View attachment 52452View attachment 52455View attachment 52456View attachment 52457
That's some beautiful grass!
 

gotomow

Well-Known Member
Joined
Jan 7, 2018
Threads
4
Messages
221
Well, I think this may be my last post on this thread. I have one final update on the mower and the blade setup. Following the 1/3 rule, I was ready to cut my front and back yard again today. Here is a breakdown of both areas, how I had the mower set up and what my experiences were:

Back Yard

The mower was set at 4" with the Quadracut double blades on and mulching blocker down. This is the first time that I have tried this setup and all that I can say is BLOWOUT, BLOWOUT, BLOWOUT!!! Clippings were coming out from everywhere and by the time I was finished there were handfuls laying on top of the mower deck. I had mentioned in an earlier post that I was not certain as to how well this setup would work due to the presence of a high lift blade on the bottom. As I suspected, the deck was not capable of keeping the clippings inside and dropping them back down like a low lift or wavy mulcher would. With the exception of a really tall dandelion stem, this is the only time that I was actually seeing blades of grass being missed by the deck, even when moving a bit slow in the dense areas. Honda markets this as "The exclusive twin-blade QuadraCut System™ that uses four cutting surfaces for superior mulching and bagging." Owning an HRX with the MicroMulch system (also double blace), I can attest to the great bagging capabilities and I am sure that the Quadracut blades on the K1-K8 HRR series of mowers probably bag well too, but I do not see how these blades can provide superior mulching in a closed off deck like that of the HRS.

Front Yard

The mower was set at 3" with just the high lift blade and discharge chute on. The mower worked near flawlessly with the clippings being thrown out 3-4 feet from the mower and leaving only small amounts of visible clippings laying on top of the turf. I did have to slow down a few times where the turf was really dense, but in the instances where I kept moving along at full speed it seemed to have no issues. I could certainly hear the engine tying to keep up with the grass being cut, but no blades of grass were being missed. I also passed over a couple dozen pine cones with the mower and it broke them down into respectable pieces. By the time I was finishing up the front yard I had been running the mower for nearly 100 minutes and did start to notice a bit of fatigue in the Smart Drive Transmission. I never had this issue with the Smart Drive system on my HRX, but then again I do not think that I ever ran it for that long in one single cut. Since I do not plan to cut in long sessions like this much longer I am not going to worry too much about it. Besides, there is plenty of adjustment left in the cable if it needs to be tightened up.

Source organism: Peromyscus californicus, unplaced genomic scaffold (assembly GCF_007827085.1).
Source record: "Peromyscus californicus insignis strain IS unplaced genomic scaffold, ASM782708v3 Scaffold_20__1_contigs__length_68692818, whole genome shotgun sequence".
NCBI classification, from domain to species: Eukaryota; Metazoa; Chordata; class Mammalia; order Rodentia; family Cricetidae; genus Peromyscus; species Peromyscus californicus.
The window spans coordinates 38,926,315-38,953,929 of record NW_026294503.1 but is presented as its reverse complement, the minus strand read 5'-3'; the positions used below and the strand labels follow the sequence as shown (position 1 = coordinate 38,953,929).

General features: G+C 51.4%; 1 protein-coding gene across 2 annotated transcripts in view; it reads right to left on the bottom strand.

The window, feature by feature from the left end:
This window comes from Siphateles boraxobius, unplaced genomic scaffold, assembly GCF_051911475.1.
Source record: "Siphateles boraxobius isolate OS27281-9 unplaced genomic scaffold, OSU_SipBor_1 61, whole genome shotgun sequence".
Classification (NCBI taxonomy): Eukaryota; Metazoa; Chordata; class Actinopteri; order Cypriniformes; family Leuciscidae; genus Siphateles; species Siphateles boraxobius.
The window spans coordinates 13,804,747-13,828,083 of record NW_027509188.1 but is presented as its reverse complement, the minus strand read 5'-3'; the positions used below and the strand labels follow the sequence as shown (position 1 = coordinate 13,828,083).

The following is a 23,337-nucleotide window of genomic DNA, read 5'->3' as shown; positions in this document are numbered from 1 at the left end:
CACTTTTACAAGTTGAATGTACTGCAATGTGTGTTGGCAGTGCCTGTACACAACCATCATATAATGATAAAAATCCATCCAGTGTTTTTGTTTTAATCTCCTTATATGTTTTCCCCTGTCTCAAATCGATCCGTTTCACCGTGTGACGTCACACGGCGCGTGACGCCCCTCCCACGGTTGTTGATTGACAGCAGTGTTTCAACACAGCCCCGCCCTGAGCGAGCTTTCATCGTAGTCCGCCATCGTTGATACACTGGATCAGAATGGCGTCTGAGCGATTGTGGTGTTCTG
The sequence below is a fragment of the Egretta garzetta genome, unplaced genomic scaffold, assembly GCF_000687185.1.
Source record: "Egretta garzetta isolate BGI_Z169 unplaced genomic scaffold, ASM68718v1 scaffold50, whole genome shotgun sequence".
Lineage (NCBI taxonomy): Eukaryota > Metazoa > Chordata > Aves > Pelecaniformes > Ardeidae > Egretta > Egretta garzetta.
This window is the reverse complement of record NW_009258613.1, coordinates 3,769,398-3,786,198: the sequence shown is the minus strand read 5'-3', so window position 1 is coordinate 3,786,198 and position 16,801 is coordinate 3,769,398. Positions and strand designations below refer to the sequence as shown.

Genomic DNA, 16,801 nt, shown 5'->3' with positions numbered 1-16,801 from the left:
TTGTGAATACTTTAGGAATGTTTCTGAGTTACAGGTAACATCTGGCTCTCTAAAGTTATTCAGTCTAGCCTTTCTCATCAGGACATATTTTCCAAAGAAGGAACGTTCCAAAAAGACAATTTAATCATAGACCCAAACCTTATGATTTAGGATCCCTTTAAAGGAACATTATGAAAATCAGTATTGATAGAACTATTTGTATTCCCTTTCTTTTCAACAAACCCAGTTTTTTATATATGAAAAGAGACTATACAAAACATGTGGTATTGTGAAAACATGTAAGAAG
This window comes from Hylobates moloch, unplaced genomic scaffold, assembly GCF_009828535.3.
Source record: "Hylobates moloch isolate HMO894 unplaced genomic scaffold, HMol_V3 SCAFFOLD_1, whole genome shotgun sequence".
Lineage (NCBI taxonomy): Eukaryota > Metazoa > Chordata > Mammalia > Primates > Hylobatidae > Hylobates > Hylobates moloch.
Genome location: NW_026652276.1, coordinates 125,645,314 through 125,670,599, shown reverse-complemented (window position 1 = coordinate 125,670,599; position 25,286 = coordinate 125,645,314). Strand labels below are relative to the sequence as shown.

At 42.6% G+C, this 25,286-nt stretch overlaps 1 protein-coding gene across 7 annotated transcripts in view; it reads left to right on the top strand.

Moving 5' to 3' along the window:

So, in conclusion, a few final words on the Honda HRS mower. It is a bit pricey, but with proper care and maintenance it should last many years. The engine is quiet, smooth, durable and more than capable of powering this mower through various turf conditions found in SE Michigan. The build quality is pretty good, but does leave a little room for improvement. I honestly do not think that you will find any push mower that is perfect in every way at the $400 price point. Lastly, if you are going to be using any HRS mower to mulch, stick with the factory installed 2-1 blade and be sure to keep to the 1/3 rule. If you are going to do any side discharging with the mower, do yourself a favor and get the optional high lift blade, part number 72511-VE1-020.

I hope that sharing my experience with this mower will help someone on here in either making up their mind to buy or not buy a Honda HRS216VKA.

Thank you.

Mike
On my HRX217 the plastic drive shaft bushings heat up on long runs causing friction between the bushings and the driveshaft, thus slowing the mower down. Not such a big deal now that I have the JD and the HRX is basically a trimmer.
But now that the HRX is a trimmer and I do pull back on it enough, and of course it's the hardest mower on the market to pull back on I'm thinking of getting one of the new redesigned HRN's. Which Honda says: " Improved Maneuverability
2-Way Ratchet System improves maneuverability and reduces effort to turn in a tight radius, drastically reducing pull-back force"
 

cruzenmike

Well-Known Member
Joined
Feb 10, 2017
Threads
38
Messages
693
On my HRX217 the plastic drive shaft bushings heat up on long runs causing friction between the bushings and the driveshaft, thus slowing the mower down. Not such a big deal now that I have the JD and the HRX is basically a trimmer.
But now that the HRX is a trimmer and I do pull back on it enough, and of course it's the hardest mower on the market to pull back on I'm thinking of getting one of the new redesigned HRN's. Which Honda says: " Improved Maneuverability
2-Way Ratchet System improves maneuverability and reduces effort to turn in a tight radius, drastically reducing pull-back force"
I owned an HRX for 7 years and I never recalled having an issue pulling it back. In all the years of owning it, all I ever did was hose off the back sides of the wheels and maybe made 2 adjustments to the drive cable. I did not even realize until recently that you could take the back wheels off and grease the gears. Since the mower always worked I never looked into it.

As for the HRN it would certainly be advantageous to have something easier to pull back on but if you are only using it for trimming you might not fully appreciate the improvements made.
 
Top